This Spotlight on Business Credit Cards is brought to you by American Express OPEN, the leading issuer of small-business credit cards and charge cards in the U.S. OPEN offers business owners products and services to help them run and grow their businesses.
It’s no secret that bank financing remains tight, which means restaurant operators may have to think outside traditional lines when it comes to managing finances and securing capital.
Financing a new restaurant starts with evaluating your plans and calculating how much you’ll need for to get up and running, everything from construction or renovation costs to your first grocery order.
If you’re opening a franchise, the franchisor might be a resource. Some have been offering incentives including discounts on franchise fees, and recently, Wingstop announced that it has secured $15 million for franchisee loans under a partnership with Franchise America Finance and Bancorp. Formed last year, FAF takes a collaborative approach to helping restaurants and other franchise companies find the right fit when it comes to financing.
If you’re the proprietor of an established restaurant and lucky enough to be running the operation on cash flow, more power to you. If you’re reading this, it may be more likely that you’re in a situation similar to that of Santiago Espinal, who had to borrow from friends to replenish his restaurant’s larder after unexpectedly losing power for a week after Hurricane Irene last summer.
Other factors to consider:
- Friends and family can be a key source when your restaurant is need of smaller loans, as can personal and small-business credit cards and your own personal savings.
- You may also want to consider adding partners or investors who trade their cash for an ownership interest instead of making a loan. Experts advise checking ahead of time with your accountant to gauge potential tax implications and consulting an attorney to make sure partnership agreements comply with federal, state and local laws.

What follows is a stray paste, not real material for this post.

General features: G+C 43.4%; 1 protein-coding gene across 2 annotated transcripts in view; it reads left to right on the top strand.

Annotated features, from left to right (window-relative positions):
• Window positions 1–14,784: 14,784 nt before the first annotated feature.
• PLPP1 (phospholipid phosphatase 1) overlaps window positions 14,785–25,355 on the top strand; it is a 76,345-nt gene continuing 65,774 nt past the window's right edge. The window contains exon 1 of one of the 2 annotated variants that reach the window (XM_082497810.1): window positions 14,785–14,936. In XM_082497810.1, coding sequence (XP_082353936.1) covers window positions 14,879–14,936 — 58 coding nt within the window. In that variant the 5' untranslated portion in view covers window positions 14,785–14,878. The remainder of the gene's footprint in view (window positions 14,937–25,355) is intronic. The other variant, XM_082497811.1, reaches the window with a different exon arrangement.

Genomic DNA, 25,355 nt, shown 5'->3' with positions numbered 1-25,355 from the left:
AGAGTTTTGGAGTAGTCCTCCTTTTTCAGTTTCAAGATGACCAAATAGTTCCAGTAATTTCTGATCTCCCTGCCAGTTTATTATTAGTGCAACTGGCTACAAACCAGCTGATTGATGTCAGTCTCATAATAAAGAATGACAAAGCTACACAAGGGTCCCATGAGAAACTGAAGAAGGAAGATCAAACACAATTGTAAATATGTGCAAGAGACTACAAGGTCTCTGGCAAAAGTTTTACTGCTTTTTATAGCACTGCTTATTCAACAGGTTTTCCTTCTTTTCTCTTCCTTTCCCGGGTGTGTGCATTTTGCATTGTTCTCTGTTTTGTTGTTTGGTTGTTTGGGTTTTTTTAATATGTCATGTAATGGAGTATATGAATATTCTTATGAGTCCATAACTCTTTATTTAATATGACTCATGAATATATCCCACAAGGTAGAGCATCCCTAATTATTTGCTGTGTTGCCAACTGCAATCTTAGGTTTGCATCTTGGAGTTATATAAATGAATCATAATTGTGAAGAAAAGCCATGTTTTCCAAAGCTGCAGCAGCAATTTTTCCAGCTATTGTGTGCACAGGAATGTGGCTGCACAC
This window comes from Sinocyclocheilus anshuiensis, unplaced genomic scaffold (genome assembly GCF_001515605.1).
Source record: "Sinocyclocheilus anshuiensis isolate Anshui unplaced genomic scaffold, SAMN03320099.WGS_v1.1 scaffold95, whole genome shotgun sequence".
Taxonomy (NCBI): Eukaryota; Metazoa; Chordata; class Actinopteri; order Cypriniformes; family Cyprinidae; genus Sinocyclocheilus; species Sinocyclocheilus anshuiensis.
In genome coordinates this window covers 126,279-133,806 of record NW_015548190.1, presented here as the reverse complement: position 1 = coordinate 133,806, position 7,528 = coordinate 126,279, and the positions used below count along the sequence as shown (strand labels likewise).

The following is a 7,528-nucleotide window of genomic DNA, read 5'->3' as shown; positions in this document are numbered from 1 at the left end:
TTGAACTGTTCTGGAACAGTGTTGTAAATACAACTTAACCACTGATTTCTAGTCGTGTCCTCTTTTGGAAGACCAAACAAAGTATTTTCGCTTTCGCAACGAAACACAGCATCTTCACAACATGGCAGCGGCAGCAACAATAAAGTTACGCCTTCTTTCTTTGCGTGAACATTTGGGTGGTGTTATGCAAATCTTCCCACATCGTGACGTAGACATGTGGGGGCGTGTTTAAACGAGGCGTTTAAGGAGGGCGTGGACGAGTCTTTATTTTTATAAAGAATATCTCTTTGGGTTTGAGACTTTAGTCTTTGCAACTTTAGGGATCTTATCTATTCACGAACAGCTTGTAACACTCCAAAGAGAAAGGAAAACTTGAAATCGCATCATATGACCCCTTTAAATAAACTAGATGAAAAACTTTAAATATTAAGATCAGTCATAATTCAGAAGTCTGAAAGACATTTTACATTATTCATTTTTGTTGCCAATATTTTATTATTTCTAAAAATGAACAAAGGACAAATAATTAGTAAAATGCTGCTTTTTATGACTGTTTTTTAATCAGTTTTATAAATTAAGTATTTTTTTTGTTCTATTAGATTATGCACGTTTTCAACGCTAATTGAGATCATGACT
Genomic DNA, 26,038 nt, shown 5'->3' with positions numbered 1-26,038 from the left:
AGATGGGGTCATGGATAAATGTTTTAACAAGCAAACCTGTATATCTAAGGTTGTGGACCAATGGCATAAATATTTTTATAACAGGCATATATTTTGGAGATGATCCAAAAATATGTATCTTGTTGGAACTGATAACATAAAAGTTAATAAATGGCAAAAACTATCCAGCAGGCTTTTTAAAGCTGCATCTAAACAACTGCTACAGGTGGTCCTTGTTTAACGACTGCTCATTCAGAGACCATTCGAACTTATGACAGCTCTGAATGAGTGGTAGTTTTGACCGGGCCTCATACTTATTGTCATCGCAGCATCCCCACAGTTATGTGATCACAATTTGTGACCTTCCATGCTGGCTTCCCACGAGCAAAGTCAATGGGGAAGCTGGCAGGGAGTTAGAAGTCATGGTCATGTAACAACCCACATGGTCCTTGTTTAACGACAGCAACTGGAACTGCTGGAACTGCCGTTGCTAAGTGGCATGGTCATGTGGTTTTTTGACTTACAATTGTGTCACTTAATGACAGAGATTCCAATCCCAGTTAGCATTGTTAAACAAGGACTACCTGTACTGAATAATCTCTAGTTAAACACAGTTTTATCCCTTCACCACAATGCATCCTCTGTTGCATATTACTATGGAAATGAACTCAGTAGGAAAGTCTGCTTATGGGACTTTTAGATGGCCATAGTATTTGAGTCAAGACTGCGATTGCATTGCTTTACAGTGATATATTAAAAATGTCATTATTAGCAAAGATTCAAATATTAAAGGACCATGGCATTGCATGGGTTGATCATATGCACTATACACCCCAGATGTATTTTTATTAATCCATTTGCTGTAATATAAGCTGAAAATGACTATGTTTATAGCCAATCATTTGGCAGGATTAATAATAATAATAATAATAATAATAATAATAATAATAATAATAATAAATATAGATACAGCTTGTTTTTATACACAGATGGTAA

- Even if your eatery qualifies for a conventional business loan, that’s probably not the answer when unexpected costs come up and you need money fast. If your oven breaks and you need the cash to fix or replace it, you don’t have the time to wait for loan approval. Small-business credit cards are one possible solution, especially if your cash needs are relatively small and you’ll be able to pay the bill out of cash flow when it comes.
- Merchant account financing is another way to go. These loans provide cash advances against future credit card sales, and typically come with much faster approval times.
- The website Allfoodbusiness.com offers more non-traditional financing ideas.
Determining if you really need more cash
The Small Business Administration offers a list of things to consider when you’re seeking financing to improve or expand your restaurant business, starting with determining whether you really need new cash or if there’s a way to cut costs to free up expansion funding from cash flow.
In addition to finding money, successful restaurateurs effectively manage the cash that comes in with tools including monthly profit and loss statements and weekly cost-of-sales reports that show where your money is going and can show you areas where you might be able to cut costs, conserve cash and boost the bottom line. The National Restaurant Association offers some tips.